Monday, 23 February 2015

The Gospel According to St Matthew (dir. Pier Paolo Pasolini, 1964)


I'm trying to practice my limited Italian before going to Rome this summer, so to help me out, Mum and Dad kindly bought me Pasolini's classic 1964 film for my birthday, which I hadn't seen before.

Although I'm familiar with various choral versions of particular Gospels (I seem to remember singing Bach's St John's Passion with the university choir once) most of the Jesus films I'm familiar with (Jesus of Nazareth, Jesus Christ Superstar, Godspell, The Passion of the Christ - oh, and The Life of Brian) blend elements from all four Gospels into one. Over the years, I've sometimes rather forgotten which bits belong to which Gospel, so it's really interesting to see just one of them set out here. Even some elements I did remember as being particular to one Gospel were fascinating to see fully separated out. I know that the Nativity story exists only in Matthew and Luke, and that Matthew covers Joseph's dream, Herod and the wise men, while Luke includes Mary, Gabriel, no room at the inn and the shepherds, but after decades of school Nativity plays, it's very strange to actually see only the Matthean parts of it without the Luke bits.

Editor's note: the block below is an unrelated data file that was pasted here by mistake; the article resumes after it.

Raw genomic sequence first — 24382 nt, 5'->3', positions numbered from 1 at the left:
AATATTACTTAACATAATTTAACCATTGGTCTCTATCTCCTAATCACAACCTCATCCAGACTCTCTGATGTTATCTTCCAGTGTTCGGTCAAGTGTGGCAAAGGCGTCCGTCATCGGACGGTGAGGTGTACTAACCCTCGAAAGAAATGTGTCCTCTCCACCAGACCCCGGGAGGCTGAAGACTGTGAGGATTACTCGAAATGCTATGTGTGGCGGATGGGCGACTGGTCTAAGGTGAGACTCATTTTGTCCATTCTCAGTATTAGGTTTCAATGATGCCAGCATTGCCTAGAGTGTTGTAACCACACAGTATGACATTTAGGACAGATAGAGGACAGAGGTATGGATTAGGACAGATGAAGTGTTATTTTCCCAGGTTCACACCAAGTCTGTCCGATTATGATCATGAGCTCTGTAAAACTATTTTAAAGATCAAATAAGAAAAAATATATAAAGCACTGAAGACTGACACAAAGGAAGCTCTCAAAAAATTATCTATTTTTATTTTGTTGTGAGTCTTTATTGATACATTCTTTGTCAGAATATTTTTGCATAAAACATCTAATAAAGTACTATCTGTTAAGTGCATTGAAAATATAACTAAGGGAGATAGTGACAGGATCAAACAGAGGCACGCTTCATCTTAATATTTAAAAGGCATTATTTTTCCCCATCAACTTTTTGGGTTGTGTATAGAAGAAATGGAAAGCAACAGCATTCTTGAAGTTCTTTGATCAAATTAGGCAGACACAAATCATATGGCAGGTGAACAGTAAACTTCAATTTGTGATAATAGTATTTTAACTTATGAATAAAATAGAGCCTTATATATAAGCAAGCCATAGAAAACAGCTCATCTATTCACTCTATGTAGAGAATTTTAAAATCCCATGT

Pasolini does very slightly veer from strict adherence to Matthew at the end, as John is clearly present at the crucifixion, a detail recorded in no uncertain terms by John but not by the others. Jesus' cross is also inscribed with JNRJ, more usually rendered INRI - an abbreviation for 'Jesus of Nazareth, King of the Jews' (the Latin Iesus Nazarenus, Rex Iud├Žorum), a notice John's Gospel states was written in Greek, Latin and Hebrew and put up on Pilate's orders (John 19:19; as far as I can remember, only The Passion of the Christ has actually shown a sign with all three languages on it, partly because it has to be quite large and the writing quite small). Matthew's Gospel mentions the sign, but quotes it as saying 'this is Jesus, King of the Jews' (27:37; Hic est Jesus rex Jud├Žorum in the Vulgate). John, who is depicted as one of the younger disciples in this film, is also shown holding hands with Jesus at one point, presumably reflecting the frequent references to him as 'the disciple Jesus loved' in his own Gospel.